Distinguished Lecturers
Mary L. Dudziak

Mary L. Dudziak

Mary L. Dudziak, Asa Griggs Candler Professor of Law at Emory University, is a leading historian of American law and of the United States and the world. She is past president of the Society for Historians of American Foreign Relations, an Honorary Fellow of the American Society for Legal History, and a Member of the Council of Foreign Relations. She has been Kluge Chair in American Law and Governance at the Library of Congress, and has held fellowships from the Guggenheim Foundation, Institute for Advanced Study at Princeton, and others. Her books include Cold War Civil Rights: Race and the Image of American Democracy (2000, 2d ed., 2011); Exporting American Dreams: Thurgood Marshall’s African Journey (2008); War Time: An Idea, Its History, Its Consequences (2012), and three edited collections, including Making the Forever War: Marilyn Young on the Culture and Politics of American Militarism, co-edited with Mark Bradley (2021). 
Dudziak’s pandemic-related writings include “An Uncountable Casualty: Ruminations on the Social Life of Numbers,” forthcoming in After Life: A Collective History of Loss and Redemption in Pandemic America, Rhae Lynn Barnes, Keri Leigh Merritt, and Yohuru Williams, eds. (2022). She is currently writing a history of the decline of democratic restraints on U.S war power: "Going to War: An American History" (under contract, Oxford University Press.)

OAH Lectures by Mary L. Dudziak

The lecture takes up not only the story of Truman committing troops for the first time to a major overseas war without a war declaration, but also the on-the-ground consequences of this “police action” for Koreans and for US troops and their families.

This lecture will recount U.S. entry into World War I through the story of one lifeboat adrift in the Atlantic Ocean through a cold February night in 1917. Three Americans, who had sailed on the British liner Laconia when it was torpedoed, were onboard the same lifeboat. The fates of these Americans and their country were bound together on that perilous night. Their story, based in part on first-person accounts by survivors, illuminates more than the horror of civilians caught in a warzone. It shows the way American casualties were at the center of U.S. war politics in the ultimate shift in favor of joining World War I. The lifeboat, and the tales told about it, were at the center of an explosive political moment as the country and the president shifted toward declaring war. Ultimately this episode shows the way American deaths in the Atlantic Ocean were an indispensable element in mobilizing the country for war.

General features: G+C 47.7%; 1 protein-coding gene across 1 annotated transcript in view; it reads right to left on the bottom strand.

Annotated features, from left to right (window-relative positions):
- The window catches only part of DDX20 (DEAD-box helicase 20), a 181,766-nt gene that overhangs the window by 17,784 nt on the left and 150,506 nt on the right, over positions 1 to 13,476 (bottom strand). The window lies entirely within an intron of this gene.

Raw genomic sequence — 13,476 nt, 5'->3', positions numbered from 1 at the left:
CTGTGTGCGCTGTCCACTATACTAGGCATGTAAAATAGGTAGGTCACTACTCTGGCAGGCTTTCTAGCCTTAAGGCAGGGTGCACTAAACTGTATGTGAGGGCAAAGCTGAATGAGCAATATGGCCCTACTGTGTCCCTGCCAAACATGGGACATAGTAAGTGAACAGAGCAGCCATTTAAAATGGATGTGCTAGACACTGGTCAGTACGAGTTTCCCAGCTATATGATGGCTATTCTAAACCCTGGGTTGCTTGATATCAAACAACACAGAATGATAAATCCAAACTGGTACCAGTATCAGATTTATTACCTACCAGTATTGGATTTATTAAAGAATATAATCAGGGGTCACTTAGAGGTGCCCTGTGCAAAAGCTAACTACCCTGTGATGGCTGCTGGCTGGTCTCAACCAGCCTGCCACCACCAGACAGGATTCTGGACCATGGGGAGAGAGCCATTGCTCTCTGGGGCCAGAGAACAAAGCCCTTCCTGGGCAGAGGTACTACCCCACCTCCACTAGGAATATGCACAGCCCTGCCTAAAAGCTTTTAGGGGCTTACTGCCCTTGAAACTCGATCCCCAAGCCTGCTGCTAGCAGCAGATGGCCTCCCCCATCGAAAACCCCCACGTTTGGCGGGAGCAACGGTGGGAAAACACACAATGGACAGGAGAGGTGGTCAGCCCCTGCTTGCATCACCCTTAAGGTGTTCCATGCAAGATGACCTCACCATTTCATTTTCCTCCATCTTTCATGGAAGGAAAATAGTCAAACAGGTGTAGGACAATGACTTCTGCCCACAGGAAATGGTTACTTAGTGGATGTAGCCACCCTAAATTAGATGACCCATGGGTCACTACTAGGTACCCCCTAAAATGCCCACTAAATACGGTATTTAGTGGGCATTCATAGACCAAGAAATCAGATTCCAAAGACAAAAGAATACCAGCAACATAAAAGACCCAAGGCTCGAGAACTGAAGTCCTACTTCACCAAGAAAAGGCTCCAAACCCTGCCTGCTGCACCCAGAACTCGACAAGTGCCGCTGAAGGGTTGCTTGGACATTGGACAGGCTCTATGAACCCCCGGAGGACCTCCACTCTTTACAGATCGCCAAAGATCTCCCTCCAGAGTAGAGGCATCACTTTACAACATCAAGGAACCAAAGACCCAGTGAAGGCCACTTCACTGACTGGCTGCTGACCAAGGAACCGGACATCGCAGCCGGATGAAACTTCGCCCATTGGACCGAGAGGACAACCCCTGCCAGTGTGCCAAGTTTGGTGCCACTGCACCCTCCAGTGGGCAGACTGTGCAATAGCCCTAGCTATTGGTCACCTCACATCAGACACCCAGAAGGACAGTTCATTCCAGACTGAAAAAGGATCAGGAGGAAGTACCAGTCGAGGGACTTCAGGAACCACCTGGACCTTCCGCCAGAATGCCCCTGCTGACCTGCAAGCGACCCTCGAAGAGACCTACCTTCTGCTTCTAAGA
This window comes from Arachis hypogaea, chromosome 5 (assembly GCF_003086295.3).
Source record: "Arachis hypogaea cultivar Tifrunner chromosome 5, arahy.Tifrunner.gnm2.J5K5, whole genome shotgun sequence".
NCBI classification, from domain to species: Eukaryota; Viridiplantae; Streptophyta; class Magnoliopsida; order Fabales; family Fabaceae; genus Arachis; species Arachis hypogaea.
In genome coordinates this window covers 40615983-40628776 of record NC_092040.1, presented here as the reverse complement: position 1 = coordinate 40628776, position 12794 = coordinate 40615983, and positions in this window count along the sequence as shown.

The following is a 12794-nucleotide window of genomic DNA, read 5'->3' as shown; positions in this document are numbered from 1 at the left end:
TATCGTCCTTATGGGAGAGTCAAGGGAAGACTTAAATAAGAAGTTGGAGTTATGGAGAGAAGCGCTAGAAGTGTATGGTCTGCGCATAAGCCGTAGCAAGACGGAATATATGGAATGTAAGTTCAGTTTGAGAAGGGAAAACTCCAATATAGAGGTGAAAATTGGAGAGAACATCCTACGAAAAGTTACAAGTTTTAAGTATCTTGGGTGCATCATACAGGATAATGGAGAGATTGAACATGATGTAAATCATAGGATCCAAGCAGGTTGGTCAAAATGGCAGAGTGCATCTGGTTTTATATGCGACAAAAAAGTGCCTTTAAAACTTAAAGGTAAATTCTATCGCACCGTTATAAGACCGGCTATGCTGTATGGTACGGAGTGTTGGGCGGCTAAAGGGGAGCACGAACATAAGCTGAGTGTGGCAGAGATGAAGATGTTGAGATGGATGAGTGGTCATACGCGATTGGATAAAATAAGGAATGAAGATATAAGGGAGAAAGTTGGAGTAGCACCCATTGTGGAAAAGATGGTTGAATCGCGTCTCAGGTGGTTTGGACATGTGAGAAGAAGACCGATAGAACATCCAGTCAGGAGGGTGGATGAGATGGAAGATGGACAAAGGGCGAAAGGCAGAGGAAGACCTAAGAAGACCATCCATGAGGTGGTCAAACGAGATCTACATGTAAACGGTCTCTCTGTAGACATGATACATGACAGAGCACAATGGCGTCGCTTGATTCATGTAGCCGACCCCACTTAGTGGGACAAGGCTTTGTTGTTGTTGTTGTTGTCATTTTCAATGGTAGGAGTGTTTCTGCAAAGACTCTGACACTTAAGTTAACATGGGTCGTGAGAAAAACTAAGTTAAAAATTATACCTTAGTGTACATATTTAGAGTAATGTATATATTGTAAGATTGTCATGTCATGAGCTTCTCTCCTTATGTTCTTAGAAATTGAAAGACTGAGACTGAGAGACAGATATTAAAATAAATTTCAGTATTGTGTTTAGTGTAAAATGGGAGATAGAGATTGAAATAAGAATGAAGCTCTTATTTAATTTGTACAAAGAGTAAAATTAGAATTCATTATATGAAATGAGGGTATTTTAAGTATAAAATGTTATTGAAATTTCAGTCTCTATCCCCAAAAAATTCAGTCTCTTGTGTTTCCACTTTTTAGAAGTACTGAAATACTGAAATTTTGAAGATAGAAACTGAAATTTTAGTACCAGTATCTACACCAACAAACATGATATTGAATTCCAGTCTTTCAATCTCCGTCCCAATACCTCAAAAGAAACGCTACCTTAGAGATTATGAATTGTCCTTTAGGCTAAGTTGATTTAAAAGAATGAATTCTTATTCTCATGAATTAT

As members of Congress gathered in April 1917 to decide whether to declare war on Germany, some legislators arrived with battle scars. For Civil War veterans, the memory of that catastrophic war would inform their understanding of a new conflict. But their experience of war was overtaken as 20th century American wars moved offshore. Distance made war a matter of choice in 1917. This lecture will reveal what it would take to generate sufficient support to enter a faraway war: a politics of catastrophe. Dramatic stories of the deaths of small numbers of Americans who chose to cross an ocean war zone ultimately drove the country to commit soldiers to fight in European trenches. Over one hundred thousand American soldiers died. In World War I and after, dramatic events like torpedoed ocean liners were not a president’s sole reason for entering a war. But broad political mobilization and congressional authorization for distant war, in World War I and after, required a politics of catastrophe.

When is wartime? On the surface, it is a period of time in which a society is at war. But we now live in what President Obama has called "an age without surrender ceremonies." It is no longer easy to distinguish between wartime and peacetime. This lecture argues that wartime is not as discrete a time period as we like to think. Instead, the United States has been engaged in some form of ongoing overseas armed conflict for over a century. Meanwhile policy makers and the American public continue to view wars as exceptional events that eventually give way to normal peace times. This has two consequences. First, because war is thought to be exceptional, "wartime" remains a shorthand argument justifying extreme actions like torture and detention without trial. Second, ongoing warfare is enabled by the inattention of the American people. More disconnected than ever from the wars their nation is fighting, public disengagement leaves us without political restraints on the exercise of American war powers.

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